As the moon set over the rim and false dawn soon began to take over, I was chilled to the bone partly because the effects of the whiskey were wearing off. I was saddened at the thought of what was now behind me. I wanted to just roll over the side and let what was left of the Colorado river consume me. But dawn's light brightened and chased away my demons and the chills that had entered our bodies like a thief in the night. Soon the world was illuminated and I was feeling more at peace with my fate though I still was visually appalled. The cliffs that had been thousands of feet high were now no more than one hundred feet. Their walls were stained with a bathtub like ring of scum deposited by the lake during one of its higher cycles. The emerald green water we had floated on all week was a stagnate dark blue covered in a slimy scum of motor oil, Styrofoam floated everywhere along with other assorted trash that people had thoughtfully left behind for us to enjoy. I fervently wished I could collect it all, track them down and dump it on their lawn among other things that bordered into the land of the illegal.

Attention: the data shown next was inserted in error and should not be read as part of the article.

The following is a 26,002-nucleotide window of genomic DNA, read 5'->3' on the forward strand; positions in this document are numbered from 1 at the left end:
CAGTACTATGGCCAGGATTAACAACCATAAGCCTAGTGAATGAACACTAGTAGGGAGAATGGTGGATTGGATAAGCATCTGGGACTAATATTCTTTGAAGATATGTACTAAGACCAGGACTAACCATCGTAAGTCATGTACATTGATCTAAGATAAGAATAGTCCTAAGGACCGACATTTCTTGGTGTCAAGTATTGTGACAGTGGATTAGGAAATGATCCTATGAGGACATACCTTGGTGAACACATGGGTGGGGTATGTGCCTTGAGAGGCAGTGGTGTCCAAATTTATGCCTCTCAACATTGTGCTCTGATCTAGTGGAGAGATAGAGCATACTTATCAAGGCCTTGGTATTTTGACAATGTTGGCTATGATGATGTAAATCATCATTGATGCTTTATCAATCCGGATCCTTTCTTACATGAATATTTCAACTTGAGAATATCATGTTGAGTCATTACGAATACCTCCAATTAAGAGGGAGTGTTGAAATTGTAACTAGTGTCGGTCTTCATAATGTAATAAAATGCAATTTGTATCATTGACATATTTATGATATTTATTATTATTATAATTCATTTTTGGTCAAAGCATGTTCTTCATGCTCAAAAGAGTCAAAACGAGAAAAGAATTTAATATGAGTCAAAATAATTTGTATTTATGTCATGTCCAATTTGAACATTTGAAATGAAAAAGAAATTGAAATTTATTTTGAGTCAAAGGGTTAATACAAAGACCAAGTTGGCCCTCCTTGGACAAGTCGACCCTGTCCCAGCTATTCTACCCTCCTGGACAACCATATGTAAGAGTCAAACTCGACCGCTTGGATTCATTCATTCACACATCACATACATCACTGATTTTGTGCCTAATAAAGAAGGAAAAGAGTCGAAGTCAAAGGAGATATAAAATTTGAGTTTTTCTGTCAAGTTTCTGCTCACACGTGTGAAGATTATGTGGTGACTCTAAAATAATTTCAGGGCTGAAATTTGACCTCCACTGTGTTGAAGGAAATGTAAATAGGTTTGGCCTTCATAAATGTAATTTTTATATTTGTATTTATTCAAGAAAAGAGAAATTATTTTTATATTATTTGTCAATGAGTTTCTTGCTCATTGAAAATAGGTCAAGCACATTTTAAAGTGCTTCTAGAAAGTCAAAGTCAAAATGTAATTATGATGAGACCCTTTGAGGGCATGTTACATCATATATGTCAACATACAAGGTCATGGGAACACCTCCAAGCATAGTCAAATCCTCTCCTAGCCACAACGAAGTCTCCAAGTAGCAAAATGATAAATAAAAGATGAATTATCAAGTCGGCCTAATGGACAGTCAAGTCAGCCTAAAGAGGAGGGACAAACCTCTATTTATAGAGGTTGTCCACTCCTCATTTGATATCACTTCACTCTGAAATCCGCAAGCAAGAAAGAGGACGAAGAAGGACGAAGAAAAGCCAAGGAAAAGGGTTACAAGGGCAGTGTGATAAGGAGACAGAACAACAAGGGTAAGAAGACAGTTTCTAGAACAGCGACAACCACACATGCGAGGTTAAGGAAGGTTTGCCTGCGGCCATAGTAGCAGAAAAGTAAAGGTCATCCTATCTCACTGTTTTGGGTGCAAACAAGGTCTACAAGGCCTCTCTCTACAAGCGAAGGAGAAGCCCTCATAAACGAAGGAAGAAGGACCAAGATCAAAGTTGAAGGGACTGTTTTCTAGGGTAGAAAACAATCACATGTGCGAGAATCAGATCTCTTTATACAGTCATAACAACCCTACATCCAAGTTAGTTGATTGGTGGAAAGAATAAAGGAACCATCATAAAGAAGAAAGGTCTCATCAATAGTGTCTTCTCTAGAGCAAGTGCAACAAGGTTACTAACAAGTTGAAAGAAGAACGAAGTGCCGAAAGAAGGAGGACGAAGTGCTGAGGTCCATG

We crossed the remainder of the lake in silence, like driving through the scene of a major battle only minutes completed and casualties strewn. When we arrived at the takeout, I carried my gear off to one side out of the way and began helping them unlash the raft flotilla of boats and carry the gear ashore. As the last boat was being stowed onto a waiting trailer, a loud nasally whine from somewhere out on the lake snuck into hearing range and soon into the visual range. A sleek jet boat pulled up and disgorged the rest of the passengers on the shore excitedly babbling about how fast the trip across the lake was. They asked me if anything had happened during the night as we slowly motored across and I told them what they would have perceived, that nothing had. The truth was that yes something had happened during the night. I had said goodbye to the canyon that I had fallen in love with and then left her behind.

Wednesday, February 22, 2017

Day Eighteen: My Betrayal

Baggage raft handler Nick Grimes in Travertine Grotto